From the Journals

AHA: Heart health helps optimize breast cancer outcomes



Breast cancer outcomes rely on “coexisting cardiovascular health” at every step in the patient journey, the American Heart Association has said in its first-ever scientific statement on the matter.

The statement, published in Circulation provides a comprehensive overview of cardiovascular disease and breast cancer prevalence and shared risk factors, as well as current recommendations on avoiding the cardiotoxic effects of some cancer treatments and strategies to prevent or treat CVD in breast cancer patients.

“With the evolving intersection of the cardiovascular and oncologic fields, comprehensive care is an essential element in the management of cancer patients to maximize gains in cancer treatment while minimizing the potential deleterious impact on cardiovascular health,” the statement reads.

Cardiovascular disease and breast cancer are two entities that are frequently intertwined, Laxmi S. Mehta, MD, chair of the statement writing group, said in an interview.

“For any oncologic patient, it’s important to also consider their heart in the risk assessment because that also affects survival from the cancer,” said Dr. Mehta, the director of the Women’s Cardiovascular Health Program and an associate professor of medicine at the Ohio State University, Columbus.

Mortality risk attributable to CVD is higher in breast cancer survivors than in women who have no history of breast cancer, according to evidence Dr. Mehta and her colleagues cite in the statement.

Breast cancer and CVD share a number of common and sometimes modifiable risk factors, including dietary patterns, physical activity, and being overweight or obese, and tobacco use. There is “growing awareness” that modifying those risk factors may help prevent some cases of breast cancer.

Even in patients who have a breast cancer diagnosis, “from a cardiology standpoint, lifestyle is going to be key,” said Dr. Mehta. She said breast cancer patients can be encouraged to follow AHA recommendations to aim for 150 minutes of moderate aerobic exercise weekly and to follow an “overall healthy dietary pattern” that limits saturated and trans fats, sodium, red meat, sweets, and sugar-sweetened beverages.

Although left ventricular systolic dysfunction is the most common cardiovascular side effect associated with chemotherapy, other manifestations of early or delayed cardiotoxicity can include heart failure, hypertension, thromboembolic disease, pulmonary hypertension, pericarditis, and myocardial ischemia, according to the AHA scientific statement.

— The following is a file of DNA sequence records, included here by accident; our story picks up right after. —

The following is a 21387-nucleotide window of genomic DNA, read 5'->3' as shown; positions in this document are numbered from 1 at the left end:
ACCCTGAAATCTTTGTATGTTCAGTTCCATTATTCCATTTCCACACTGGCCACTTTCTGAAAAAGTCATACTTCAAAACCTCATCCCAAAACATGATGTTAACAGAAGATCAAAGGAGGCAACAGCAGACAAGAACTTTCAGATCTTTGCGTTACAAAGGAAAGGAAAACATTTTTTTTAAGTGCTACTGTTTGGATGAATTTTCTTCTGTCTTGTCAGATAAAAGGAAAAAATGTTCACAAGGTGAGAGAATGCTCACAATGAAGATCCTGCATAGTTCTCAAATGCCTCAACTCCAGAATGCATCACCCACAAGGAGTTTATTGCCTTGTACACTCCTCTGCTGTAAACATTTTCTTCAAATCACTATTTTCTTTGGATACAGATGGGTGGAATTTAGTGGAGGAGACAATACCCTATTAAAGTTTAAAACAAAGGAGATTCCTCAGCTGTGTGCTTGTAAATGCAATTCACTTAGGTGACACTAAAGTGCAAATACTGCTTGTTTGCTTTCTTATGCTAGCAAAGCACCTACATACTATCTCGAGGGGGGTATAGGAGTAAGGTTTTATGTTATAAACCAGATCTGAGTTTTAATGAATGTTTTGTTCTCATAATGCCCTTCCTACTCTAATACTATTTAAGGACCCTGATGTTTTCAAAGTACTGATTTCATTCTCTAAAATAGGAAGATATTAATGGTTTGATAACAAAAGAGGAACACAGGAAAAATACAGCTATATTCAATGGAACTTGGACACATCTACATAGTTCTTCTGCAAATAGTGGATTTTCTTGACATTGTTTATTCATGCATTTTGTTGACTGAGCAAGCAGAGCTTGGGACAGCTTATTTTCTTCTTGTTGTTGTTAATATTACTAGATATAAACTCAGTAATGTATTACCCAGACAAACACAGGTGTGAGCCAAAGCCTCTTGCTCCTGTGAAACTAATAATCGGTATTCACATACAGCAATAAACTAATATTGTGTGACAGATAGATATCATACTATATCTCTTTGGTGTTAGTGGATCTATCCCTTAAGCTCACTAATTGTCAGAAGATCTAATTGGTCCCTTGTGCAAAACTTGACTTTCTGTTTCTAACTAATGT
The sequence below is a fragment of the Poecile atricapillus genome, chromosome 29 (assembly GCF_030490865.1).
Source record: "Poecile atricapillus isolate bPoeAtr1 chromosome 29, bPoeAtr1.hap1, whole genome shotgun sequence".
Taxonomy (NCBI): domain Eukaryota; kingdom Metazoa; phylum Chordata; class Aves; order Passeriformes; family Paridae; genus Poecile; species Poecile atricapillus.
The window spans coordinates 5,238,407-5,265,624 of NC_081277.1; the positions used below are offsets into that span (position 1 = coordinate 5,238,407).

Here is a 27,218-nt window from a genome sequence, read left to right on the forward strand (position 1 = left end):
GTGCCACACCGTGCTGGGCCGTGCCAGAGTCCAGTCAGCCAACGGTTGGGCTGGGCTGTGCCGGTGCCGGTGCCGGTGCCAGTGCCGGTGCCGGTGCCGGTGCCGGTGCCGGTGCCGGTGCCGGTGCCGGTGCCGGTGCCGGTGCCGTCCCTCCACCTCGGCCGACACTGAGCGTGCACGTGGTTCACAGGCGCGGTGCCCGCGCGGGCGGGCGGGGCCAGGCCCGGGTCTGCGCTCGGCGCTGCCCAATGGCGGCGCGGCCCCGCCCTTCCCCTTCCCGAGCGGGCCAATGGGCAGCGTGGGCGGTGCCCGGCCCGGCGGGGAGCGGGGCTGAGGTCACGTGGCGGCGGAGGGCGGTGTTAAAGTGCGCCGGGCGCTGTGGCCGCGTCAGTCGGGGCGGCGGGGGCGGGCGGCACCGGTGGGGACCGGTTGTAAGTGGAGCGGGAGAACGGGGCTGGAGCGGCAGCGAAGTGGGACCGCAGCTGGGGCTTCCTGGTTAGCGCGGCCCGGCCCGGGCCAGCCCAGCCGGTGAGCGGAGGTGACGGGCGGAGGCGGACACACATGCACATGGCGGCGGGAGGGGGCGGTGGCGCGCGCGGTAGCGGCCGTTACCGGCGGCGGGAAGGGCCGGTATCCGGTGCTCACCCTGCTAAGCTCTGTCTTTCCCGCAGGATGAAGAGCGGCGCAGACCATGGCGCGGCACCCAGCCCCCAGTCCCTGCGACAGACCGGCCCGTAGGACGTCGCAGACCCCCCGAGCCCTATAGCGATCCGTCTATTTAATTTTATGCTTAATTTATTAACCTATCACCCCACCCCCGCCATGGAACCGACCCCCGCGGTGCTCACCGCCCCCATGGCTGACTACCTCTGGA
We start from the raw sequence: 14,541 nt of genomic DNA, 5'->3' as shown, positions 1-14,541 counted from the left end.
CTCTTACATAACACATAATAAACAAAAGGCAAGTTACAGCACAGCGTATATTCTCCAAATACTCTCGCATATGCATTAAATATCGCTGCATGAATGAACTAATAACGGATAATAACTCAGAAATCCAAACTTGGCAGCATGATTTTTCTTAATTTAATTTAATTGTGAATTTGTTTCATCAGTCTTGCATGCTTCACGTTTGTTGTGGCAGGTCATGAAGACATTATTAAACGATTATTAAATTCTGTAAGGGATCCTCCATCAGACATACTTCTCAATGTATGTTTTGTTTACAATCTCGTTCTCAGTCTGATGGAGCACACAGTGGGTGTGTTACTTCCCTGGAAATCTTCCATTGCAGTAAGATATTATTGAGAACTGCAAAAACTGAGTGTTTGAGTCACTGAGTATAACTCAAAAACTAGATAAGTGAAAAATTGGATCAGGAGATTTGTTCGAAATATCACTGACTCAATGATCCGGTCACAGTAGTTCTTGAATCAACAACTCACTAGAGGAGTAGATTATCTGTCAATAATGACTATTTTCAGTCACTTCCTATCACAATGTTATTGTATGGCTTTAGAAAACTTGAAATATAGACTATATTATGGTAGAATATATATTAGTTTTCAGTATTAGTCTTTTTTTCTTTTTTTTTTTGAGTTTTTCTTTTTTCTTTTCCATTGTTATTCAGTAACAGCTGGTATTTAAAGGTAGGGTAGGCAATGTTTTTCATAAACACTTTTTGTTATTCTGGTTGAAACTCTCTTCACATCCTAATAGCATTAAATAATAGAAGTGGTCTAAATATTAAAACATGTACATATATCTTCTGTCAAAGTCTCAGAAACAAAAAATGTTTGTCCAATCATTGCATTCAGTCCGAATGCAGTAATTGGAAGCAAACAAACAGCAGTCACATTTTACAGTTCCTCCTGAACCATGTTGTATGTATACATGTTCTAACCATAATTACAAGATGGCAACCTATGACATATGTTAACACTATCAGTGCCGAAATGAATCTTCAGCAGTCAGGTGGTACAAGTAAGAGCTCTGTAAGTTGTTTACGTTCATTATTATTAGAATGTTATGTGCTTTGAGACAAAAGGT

A wide range of standard breast cancer treatments cause cardiovascular adverse effects, including taxanes such as paclitaxel, anthracyclines such as doxorubicin, and alkylating agents such as cisplatin and cyclophosphamide, as outlined in the statement.

Targeted HER-2–directed therapies, including trastuzumab and pertuzumab, are associated with left ventricular dysfunction and heart failure, while emerging therapies, such as the cyclin-dependent kinase 4/6 inhibitors palbociclib and ribociclib, are associated with QTc prolongation, the statement also notes.

Current strategies for monitoring for cardiovascular toxicity, which typically involve myocardial strain imaging, assessing cardiac biomarkers, or a combination of imaging and biomarkers, are outlined in the report.

To mitigate the impact of cancer treatments on cardiovascular health, several oncologic strategies are useful, according to Dr. Mehta and colleagues.

In multiple clinical trials of breast cancer patients receiving doxorubicin or epirubicin, the iron-binding agent dexrazoxane reduced the combined endpoint of decreased left ventricular ejection fraction or development of heart failure, the authors said.

Likewise, clinical trial evidence has suggested cardiotoxicity associated with doxorubicin can be mitigated through administration via infusion as opposed to bolus and with longer versus shorter infusion durations, they continued.

Extreme cases or difficult-to-manage patients can be referred to a center that has an active program in cardio-oncology, a newer and rapidly expanding field, according to Dr. Mehta.

“That’s where there’s tight collaboration in terms of understanding the current treatments, and that’s also where research on how to best take care of these patients will be conducted,” she said.

Dr. Mehta reported no disclosures. Coauthors reported disclosures related to Amgen, Boehringer Ingelheim, Genentech, AstraZeneca, Lilly, Roche, Novartis, and others.

SOURCE: Mehta LS et al. Circulation. 2017 Jan 22. doi: 10.1161/CIR.0000000000000556.

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